Friday, 2 November 2012


Costas Vaxevanis, a Greek journalist has been acquitted of breaching privacy for publishing the names of 2,000 suspected tax evaders. He published a list of Greeks with Swiss bank accounts, including a government minister and other prominent figures in public life, in Hot Doc, the weekly magazine that he edits. In court, his lawyers argued that the charges were outrageous and said no-one on the list had actually complained of a breach of privacy. After a trial lasting one day, an Athens court found Mr Vaxevanis innocent.

Costas Vaxevanis
The court ruling comes at a time when Greece is being urged by international lenders to crack down on tax evasion as part of far-reaching reforms demanded in exchange for billions of euros of bailout money. The list of suspected evaders was reportedly leaked by an HSBC employee and passed to IMF chief Christine Lagarde when she was French finance minister in 2010. She apparently handed the list to the Greek authorities, but they sat on it, taking no action.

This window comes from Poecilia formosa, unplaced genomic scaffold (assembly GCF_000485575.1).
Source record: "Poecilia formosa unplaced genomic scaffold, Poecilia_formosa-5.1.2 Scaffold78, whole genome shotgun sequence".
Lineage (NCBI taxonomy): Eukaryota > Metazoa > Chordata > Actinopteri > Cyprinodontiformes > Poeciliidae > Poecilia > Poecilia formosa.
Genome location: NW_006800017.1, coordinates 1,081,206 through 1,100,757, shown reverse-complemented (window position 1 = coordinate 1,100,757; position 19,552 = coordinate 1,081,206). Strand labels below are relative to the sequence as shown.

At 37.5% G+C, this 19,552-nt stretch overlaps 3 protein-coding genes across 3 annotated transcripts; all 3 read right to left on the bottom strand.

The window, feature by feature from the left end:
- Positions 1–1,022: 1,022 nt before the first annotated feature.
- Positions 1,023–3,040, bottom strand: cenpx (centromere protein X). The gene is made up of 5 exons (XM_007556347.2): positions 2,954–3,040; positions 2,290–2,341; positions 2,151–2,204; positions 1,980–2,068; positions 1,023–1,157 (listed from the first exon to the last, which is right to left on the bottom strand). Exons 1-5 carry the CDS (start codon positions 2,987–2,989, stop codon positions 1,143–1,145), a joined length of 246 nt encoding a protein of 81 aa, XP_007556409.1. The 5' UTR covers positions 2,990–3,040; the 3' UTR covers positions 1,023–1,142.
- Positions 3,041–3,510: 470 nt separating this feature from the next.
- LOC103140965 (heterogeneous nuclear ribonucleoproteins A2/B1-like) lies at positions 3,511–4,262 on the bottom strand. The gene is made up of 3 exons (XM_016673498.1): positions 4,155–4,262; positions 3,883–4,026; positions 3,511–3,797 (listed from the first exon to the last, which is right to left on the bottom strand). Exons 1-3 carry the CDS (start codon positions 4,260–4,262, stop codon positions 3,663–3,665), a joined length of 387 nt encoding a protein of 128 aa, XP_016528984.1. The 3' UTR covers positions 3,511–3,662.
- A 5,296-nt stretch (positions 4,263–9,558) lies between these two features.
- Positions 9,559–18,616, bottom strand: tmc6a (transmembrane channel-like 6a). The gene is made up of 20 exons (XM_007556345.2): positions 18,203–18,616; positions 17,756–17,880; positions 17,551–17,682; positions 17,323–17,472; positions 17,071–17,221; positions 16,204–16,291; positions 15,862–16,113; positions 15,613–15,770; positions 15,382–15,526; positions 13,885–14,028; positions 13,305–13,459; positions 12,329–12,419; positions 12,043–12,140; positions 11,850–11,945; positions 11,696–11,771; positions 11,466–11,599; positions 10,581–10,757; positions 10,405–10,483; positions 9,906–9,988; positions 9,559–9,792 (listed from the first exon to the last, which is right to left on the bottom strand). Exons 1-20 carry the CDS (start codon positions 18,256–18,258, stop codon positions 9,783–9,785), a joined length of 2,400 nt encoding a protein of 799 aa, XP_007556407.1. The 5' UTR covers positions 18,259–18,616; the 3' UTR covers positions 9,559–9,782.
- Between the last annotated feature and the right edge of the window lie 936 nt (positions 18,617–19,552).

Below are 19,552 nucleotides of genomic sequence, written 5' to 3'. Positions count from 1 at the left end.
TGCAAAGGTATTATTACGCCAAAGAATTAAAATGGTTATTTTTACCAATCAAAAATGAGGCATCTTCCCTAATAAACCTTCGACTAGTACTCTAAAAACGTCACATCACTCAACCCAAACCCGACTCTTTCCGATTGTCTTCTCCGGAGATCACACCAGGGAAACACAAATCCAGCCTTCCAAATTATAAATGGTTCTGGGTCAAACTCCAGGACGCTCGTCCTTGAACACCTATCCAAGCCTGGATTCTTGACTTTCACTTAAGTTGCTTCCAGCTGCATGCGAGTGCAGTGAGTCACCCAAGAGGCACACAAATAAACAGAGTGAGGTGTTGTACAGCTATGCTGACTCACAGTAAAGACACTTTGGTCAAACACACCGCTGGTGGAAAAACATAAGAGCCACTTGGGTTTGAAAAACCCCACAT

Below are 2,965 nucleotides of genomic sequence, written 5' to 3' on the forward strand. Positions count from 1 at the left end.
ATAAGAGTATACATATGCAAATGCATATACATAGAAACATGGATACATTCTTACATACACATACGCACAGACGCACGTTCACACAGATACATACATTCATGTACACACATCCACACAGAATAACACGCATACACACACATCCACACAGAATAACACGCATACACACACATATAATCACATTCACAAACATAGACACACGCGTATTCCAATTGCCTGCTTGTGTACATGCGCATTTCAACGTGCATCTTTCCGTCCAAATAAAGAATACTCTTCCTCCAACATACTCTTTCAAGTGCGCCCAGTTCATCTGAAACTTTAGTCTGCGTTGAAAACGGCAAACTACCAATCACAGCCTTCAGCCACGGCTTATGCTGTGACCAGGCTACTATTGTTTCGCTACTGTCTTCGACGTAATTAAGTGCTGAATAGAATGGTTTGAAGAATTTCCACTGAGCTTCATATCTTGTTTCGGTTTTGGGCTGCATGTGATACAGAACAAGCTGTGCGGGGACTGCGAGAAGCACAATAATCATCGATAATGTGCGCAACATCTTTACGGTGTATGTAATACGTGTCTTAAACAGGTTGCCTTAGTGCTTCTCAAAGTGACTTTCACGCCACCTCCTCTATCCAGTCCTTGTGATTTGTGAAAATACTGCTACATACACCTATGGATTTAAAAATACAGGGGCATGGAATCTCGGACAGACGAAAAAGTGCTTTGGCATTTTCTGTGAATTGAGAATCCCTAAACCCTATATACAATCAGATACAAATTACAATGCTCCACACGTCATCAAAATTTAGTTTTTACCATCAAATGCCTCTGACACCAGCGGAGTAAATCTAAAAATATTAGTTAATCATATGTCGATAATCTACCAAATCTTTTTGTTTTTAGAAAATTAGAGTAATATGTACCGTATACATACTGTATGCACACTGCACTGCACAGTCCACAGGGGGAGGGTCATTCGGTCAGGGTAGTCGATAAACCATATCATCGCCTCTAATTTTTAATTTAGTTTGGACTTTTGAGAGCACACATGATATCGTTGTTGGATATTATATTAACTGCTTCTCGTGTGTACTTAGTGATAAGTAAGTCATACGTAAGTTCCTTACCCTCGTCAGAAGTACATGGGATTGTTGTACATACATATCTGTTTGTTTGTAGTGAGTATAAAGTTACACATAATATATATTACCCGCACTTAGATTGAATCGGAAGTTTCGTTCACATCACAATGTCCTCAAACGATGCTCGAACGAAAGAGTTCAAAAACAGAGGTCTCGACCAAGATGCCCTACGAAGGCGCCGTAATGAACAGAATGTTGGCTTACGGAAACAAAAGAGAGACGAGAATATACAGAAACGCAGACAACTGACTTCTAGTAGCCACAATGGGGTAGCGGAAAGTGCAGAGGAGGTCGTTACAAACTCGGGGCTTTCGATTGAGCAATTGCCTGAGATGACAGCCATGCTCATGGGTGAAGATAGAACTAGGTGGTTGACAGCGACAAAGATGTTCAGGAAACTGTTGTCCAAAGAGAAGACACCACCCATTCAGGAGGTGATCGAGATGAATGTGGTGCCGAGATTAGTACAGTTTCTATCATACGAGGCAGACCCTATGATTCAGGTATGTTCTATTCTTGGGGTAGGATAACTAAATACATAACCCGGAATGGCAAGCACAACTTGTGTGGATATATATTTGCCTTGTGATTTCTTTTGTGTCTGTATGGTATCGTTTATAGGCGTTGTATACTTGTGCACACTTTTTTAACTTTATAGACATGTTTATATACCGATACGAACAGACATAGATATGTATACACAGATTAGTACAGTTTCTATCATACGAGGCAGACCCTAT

At least two of Greece's former finance ministers have admitted seeing copies of the list. The current Greek finance minister, Yannis Stournaras, (in office from in June), has told parliament he has not seen the list. The heavy handed prosecution has left lots of egg on the faces of current Greek Government. The Athens court took little time to acquit the journalist, and observers (according to the AFP news agency) in the courtroom broke out in applause. Greece may have given us democracy, but, perhaps there are some other things we can learn from them when it comes to exposing tax evaders.

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